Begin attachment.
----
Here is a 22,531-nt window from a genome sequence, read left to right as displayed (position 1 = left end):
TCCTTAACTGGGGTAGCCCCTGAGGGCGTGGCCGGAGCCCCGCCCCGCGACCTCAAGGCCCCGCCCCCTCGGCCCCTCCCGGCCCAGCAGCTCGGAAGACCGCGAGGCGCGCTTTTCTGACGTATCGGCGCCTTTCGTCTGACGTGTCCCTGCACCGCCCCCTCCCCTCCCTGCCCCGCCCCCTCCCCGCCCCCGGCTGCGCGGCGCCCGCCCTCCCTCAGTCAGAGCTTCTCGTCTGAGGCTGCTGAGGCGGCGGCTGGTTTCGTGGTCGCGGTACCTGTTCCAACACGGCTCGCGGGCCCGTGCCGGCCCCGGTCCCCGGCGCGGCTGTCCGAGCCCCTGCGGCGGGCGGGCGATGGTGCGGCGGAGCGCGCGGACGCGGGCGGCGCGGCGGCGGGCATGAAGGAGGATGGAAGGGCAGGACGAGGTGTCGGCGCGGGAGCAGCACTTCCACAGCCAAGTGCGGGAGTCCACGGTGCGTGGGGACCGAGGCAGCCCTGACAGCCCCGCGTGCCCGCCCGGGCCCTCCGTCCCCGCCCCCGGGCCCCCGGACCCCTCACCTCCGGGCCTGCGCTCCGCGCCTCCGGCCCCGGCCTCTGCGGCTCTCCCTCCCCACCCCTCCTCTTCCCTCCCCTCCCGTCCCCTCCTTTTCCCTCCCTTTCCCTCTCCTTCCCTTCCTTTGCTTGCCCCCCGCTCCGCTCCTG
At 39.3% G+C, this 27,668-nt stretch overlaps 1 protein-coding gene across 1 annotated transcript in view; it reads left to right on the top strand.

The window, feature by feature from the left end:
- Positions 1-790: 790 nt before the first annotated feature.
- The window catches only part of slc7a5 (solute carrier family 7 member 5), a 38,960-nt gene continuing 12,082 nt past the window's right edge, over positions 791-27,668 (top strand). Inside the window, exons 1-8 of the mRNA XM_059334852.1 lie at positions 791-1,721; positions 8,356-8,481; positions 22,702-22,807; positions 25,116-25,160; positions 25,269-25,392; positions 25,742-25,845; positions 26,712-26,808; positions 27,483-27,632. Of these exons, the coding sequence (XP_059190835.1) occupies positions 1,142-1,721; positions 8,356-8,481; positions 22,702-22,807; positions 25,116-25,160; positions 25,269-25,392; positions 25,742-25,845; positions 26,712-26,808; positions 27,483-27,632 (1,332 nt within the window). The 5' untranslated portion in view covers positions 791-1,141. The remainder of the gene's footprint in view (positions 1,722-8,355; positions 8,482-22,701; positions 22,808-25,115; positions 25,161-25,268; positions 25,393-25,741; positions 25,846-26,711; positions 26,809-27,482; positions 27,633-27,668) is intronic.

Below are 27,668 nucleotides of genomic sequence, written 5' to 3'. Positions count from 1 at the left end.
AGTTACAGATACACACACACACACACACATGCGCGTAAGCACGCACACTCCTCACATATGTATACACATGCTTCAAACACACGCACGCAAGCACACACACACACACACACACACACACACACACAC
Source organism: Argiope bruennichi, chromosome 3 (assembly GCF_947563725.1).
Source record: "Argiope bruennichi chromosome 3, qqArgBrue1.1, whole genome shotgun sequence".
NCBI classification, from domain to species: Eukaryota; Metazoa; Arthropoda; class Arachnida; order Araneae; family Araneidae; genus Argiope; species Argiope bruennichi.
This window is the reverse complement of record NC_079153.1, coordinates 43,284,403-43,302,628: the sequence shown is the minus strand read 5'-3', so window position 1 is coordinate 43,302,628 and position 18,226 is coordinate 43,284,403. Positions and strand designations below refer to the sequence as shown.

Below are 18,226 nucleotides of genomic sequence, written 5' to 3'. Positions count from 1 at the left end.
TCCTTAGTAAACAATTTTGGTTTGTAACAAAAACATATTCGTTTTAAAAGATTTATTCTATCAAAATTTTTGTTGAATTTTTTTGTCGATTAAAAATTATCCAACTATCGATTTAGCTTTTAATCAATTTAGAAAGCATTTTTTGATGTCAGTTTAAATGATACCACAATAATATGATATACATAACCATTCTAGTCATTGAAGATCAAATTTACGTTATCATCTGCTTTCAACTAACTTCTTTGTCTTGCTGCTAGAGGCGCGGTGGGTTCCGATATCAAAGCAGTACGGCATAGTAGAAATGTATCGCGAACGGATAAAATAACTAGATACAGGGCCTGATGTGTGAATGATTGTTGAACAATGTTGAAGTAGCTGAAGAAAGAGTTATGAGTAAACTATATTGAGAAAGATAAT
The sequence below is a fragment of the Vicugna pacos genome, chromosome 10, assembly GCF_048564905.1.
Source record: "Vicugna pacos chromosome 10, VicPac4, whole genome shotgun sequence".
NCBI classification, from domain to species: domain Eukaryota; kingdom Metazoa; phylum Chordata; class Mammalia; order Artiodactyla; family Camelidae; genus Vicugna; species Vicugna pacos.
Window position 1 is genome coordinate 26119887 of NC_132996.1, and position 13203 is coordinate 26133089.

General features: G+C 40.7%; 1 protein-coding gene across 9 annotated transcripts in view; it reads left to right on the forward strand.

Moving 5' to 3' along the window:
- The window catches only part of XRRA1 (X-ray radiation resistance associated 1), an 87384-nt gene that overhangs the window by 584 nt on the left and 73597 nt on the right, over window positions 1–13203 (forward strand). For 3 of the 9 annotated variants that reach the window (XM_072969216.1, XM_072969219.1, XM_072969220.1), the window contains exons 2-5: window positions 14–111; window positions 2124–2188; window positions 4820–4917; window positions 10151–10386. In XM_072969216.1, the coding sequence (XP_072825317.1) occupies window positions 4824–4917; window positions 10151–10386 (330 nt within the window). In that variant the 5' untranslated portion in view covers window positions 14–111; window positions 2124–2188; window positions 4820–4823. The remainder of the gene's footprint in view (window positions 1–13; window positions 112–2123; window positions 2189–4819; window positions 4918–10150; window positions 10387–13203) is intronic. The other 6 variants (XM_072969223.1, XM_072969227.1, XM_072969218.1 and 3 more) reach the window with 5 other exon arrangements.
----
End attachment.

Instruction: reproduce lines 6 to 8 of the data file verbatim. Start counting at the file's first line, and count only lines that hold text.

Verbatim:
- The window catches only part of slc7a5 (solute carrier family 7 member 5), a 38,960-nt gene continuing 12,082 nt past the window's right edge, over positions 791-27,668 (top strand). Inside the window, exons 1-8 of the mRNA XM_059334852.1 lie at positions 791-1,721; positions 8,356-8,481; positions 22,702-22,807; positions 25,116-25,160; positions 25,269-25,392; positions 25,742-25,845; positions 26,712-26,808; positions 27,483-27,632. Of these exons, the coding sequence (XP_059190835.1) occupies positions 1,142-1,721; positions 8,356-8,481; positions 22,702-22,807; positions 25,116-25,160; positions 25,269-25,392; positions 25,742-25,845; positions 26,712-26,808; positions 27,483-27,632 (1,332 nt within the window). The 5' untranslated portion in view covers positions 791-1,141. The remainder of the gene's footprint in view (positions 1,722-8,355; positions 8,482-22,701; positions 22,808-25,115; positions 25,161-25,268; positions 25,393-25,741; positions 25,846-26,711; positions 26,809-27,482; positions 27,633-27,668) is intronic.

Below are 27,668 nucleotides of genomic sequence, written 5' to 3'. Positions count from 1 at the left end.
AGTTACAGATACACACACACACACACACATGCGCGTAAGCACGCACACTCCTCACATATGTATACACATGCTTCAAACACACGCACGCAAGCACACACACACACACACACACACACACACACACAC